It is easy for a session to become complicated simply because the artist is not prepared. The session can quickly become a nightmare for the sound engineer. However the session can also become unexpectedly complicated because you, as the sound engineer, did not plan everything. This can easily happen because, as a freelance sound engineer, sessions can be very different one from the other and as you switch from one client to the next you might overlook certain details. A session can also become unexpectedly complicated because you are working in less than ideal conditions (such as a remote location recording) or because you panic easily and miss the obvious. Today’s two-part blog is about mistakes, mostly related to on location recordings. If you missed it, here is the link to the first part. Some are mistakes I have personally made, some are mistakes that colleagues of mine have made. However keep in mind that you do not have to make the same mistakes to learn, you can also learn from the mistakes other people have made!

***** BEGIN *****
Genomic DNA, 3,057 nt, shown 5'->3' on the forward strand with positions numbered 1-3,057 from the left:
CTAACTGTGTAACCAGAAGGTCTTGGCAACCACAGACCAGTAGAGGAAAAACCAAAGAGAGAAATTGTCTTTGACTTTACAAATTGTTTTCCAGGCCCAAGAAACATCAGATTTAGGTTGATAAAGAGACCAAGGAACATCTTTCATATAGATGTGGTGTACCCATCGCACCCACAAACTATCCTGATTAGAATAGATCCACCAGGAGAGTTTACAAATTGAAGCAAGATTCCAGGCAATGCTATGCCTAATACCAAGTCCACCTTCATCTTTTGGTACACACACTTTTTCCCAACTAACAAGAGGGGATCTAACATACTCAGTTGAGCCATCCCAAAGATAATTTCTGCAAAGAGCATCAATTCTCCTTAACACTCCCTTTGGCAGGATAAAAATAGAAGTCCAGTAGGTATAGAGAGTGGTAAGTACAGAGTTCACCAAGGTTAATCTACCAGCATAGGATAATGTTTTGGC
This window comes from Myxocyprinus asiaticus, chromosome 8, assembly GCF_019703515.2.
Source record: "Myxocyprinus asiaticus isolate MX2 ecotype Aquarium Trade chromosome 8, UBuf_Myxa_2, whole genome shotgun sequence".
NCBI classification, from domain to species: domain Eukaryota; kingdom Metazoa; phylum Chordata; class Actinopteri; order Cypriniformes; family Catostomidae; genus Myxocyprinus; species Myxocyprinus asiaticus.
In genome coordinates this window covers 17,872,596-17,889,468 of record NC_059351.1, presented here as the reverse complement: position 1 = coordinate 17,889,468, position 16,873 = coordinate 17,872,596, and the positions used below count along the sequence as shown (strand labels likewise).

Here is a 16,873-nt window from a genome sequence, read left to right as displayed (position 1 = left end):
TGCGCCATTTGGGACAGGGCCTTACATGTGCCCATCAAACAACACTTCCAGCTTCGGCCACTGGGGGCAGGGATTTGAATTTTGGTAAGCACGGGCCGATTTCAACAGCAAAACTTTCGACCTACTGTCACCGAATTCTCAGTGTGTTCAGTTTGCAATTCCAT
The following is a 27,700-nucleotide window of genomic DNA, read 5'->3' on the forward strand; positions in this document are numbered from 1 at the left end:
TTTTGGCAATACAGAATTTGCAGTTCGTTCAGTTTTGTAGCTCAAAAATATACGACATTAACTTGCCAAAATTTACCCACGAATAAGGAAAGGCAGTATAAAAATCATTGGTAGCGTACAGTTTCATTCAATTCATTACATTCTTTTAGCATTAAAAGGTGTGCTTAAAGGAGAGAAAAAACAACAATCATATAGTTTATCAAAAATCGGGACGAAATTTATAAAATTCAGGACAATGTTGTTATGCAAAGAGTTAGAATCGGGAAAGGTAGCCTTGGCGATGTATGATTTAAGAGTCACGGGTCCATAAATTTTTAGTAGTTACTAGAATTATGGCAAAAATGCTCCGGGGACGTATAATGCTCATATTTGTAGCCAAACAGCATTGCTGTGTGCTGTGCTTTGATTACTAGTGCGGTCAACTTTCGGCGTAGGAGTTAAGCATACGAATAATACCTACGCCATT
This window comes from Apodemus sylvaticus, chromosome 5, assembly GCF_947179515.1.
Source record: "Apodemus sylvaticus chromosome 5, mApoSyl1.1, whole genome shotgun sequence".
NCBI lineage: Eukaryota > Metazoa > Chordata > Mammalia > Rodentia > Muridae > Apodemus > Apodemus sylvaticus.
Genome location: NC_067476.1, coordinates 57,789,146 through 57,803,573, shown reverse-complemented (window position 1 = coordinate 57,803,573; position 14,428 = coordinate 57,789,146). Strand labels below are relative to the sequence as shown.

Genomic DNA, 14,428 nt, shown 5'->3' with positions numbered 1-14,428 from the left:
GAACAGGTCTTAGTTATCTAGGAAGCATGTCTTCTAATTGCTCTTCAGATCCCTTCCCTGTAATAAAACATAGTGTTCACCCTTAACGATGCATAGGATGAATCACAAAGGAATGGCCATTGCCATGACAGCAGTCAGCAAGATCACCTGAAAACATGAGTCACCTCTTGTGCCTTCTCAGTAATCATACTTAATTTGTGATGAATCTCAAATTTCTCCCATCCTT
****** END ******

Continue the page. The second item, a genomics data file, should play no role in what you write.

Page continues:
6) Know your software

Ideally you should work with a template so you don’t waste time setting up. It is even worse having to desperately try set up your software while the client is waiting. Specially if you do not have much experience, at least a day before your session you should open your software and try to do everything you anticipate the client might ask you to do (set a click track, groups some tracks, punch in on the fly etc), just to make sure you know how to do it. When the client is breathing down your neck it is very easy to overlook the essential. When your client is breathing down your neck you might not notice that a very important box is left unchecked and is preventing you from accomplishing the task at hand.